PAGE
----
Motivation Reward system and the role of compensation — страница 4

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subjective judgments and so are some individual bonus plans. Subjective evaluation systems though they can be all-inclusive if based on a thorough analysis of the job, require deep trust in management, good manager-subordinate relations, and effective interpersonal skills. Unfortunately, these conditions are not fully met in many situations, though they can be developed if judged to be sufficiently important. Group and organizationwide pay plans. Organizational effectiveness depends on employee cooperation in most instances. An organization may elect to tie pay, or at least some portion of pay, indirectly to individual performance. Seeking to foster team-work, a company may tie an incentive to some measure of group performance, or it may offer some type of profits or

productivity-sharing plan for the whole plant or company. Gains-sharing plans have been used for years in many varieties. The real power of a gains-sharing plan comes when it is supported by a climate of participation. Various structures, systems, and processes involve employees in decisions that improve the organization’s performance and result in a bonus throughout the organization. Russian management’s approach to motivation. Nowadays, top managers at Russian companies don’t pay much attention to the employee motivation. Not only is it the result of the long communist background of the country, but it also is somewhat affected by the national traditions, customs and mentality. Many of the recently “commercialized” enterprises believe that employees are to be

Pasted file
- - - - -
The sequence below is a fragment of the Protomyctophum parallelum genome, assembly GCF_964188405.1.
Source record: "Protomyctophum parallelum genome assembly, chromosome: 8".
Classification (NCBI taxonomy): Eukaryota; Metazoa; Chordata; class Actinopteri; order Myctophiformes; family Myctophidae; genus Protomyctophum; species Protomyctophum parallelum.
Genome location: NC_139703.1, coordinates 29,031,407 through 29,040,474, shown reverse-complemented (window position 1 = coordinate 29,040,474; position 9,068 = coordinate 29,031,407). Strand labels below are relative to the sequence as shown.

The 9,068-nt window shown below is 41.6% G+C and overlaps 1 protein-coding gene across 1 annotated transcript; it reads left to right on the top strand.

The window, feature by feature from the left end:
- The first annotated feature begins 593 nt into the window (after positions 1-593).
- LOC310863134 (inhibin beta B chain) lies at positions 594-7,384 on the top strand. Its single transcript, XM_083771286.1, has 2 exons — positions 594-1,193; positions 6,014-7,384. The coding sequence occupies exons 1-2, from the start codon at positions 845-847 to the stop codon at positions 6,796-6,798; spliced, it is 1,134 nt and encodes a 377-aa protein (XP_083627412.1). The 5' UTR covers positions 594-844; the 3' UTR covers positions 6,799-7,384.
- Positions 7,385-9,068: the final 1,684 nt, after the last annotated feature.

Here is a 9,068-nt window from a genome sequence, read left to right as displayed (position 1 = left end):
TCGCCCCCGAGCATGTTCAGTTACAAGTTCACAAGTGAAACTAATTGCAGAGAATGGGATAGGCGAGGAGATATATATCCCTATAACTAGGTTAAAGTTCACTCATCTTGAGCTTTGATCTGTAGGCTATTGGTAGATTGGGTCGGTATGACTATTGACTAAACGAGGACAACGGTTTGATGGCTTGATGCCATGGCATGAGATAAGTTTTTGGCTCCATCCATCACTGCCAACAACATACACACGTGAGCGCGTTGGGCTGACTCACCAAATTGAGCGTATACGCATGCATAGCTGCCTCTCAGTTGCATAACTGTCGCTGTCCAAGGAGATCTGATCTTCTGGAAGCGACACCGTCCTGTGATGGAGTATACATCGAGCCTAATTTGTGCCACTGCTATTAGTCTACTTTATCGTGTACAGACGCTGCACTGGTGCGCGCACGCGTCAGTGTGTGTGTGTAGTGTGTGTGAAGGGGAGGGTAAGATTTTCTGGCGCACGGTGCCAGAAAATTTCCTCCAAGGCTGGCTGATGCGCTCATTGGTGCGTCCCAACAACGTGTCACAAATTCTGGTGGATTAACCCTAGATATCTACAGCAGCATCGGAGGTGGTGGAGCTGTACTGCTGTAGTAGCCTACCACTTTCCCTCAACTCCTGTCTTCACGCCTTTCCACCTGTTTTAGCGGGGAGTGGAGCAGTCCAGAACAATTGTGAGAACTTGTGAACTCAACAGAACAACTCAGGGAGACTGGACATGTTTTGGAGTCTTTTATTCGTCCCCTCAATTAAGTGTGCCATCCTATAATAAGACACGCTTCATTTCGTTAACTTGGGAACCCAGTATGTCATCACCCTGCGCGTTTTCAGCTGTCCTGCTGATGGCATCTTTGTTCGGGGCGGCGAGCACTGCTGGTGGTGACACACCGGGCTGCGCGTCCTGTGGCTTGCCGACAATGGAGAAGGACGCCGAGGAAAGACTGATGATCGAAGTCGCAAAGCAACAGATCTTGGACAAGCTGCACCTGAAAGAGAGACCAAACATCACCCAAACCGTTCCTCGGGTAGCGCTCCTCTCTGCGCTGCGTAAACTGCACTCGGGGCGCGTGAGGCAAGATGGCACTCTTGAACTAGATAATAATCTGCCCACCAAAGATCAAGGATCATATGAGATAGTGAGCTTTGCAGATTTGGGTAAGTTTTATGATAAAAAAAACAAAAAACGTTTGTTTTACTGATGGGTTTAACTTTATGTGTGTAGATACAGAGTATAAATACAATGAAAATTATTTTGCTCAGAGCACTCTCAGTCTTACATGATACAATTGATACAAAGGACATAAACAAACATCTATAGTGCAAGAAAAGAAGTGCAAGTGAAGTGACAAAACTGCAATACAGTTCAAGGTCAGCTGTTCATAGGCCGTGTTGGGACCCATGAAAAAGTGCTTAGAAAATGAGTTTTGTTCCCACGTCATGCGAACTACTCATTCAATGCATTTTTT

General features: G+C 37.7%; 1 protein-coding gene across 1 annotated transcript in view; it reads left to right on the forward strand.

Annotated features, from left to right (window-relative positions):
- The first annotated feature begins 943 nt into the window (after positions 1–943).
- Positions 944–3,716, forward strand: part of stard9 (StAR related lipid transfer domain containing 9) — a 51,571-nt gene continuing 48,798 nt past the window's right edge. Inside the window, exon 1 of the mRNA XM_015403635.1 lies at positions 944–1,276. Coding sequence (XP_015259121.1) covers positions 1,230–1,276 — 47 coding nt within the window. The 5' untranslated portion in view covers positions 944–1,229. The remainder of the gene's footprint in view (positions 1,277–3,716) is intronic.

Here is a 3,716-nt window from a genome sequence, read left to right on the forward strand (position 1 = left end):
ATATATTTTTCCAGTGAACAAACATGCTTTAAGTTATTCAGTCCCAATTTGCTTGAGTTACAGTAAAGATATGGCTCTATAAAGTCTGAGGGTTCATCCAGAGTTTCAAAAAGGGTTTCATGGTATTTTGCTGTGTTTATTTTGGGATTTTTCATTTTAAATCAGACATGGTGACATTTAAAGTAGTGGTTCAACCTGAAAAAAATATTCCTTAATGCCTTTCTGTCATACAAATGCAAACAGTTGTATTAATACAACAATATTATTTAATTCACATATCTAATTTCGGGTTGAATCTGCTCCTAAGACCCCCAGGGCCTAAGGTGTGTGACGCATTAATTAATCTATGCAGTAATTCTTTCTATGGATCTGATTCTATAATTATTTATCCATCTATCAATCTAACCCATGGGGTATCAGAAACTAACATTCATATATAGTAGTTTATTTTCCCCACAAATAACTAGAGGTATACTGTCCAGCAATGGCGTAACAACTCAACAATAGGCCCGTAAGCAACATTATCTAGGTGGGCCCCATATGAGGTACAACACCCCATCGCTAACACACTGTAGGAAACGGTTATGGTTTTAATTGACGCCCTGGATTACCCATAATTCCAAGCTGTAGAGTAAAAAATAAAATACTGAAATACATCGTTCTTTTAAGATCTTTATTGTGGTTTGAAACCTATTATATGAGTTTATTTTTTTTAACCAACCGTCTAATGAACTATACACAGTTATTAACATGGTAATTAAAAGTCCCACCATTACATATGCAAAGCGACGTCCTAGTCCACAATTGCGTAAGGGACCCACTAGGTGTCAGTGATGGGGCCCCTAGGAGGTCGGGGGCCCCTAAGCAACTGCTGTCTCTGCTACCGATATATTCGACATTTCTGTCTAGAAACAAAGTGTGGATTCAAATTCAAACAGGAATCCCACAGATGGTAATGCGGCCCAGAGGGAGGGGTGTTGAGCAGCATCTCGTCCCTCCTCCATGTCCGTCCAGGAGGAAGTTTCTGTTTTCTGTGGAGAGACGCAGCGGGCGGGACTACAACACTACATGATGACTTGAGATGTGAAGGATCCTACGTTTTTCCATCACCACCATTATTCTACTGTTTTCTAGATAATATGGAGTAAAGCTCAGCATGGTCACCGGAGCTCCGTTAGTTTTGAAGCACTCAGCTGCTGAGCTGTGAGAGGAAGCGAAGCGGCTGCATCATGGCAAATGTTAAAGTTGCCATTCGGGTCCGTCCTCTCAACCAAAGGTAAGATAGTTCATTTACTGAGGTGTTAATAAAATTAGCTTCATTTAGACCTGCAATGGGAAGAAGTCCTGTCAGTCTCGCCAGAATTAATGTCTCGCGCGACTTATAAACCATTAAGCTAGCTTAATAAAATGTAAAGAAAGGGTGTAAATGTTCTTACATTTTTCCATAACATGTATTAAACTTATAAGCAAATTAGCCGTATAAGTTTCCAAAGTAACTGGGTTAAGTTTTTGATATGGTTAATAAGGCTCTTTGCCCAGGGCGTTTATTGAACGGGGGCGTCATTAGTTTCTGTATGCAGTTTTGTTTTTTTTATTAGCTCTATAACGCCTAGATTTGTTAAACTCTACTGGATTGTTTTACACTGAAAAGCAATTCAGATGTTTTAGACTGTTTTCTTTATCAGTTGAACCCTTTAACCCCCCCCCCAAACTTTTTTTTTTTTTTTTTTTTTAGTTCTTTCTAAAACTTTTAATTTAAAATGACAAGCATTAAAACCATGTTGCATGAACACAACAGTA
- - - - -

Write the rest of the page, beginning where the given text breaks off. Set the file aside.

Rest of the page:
satisfied with their salary only, and a pay-for-performance system is, therefore, of no need. However, the failure to observe the different motivation factors, such as money, respect, promotion and others, can lead to a worsening performance and, as a result, to a lower efficiency organizationwide. On the other hand, money is not considered to be the most influencing motivation factor by the employees themselves. Though it may be a more vital need of most Russian workers in comparison with their Western colleagues, at the same time they put more value on the cooperative atmosphere in the organization, rather than on the money side. And, thus, it is reasonable for the management to base the performance incentive system on some other factors, such as work security, pension etc.

It’s hard to predict the situation in the long-run, however one can expect that the value put on money as a performance motivation factor will rise. Bibliography   Searle, John G., Manage People, Not Personnel, A Harvard Business review book, 1990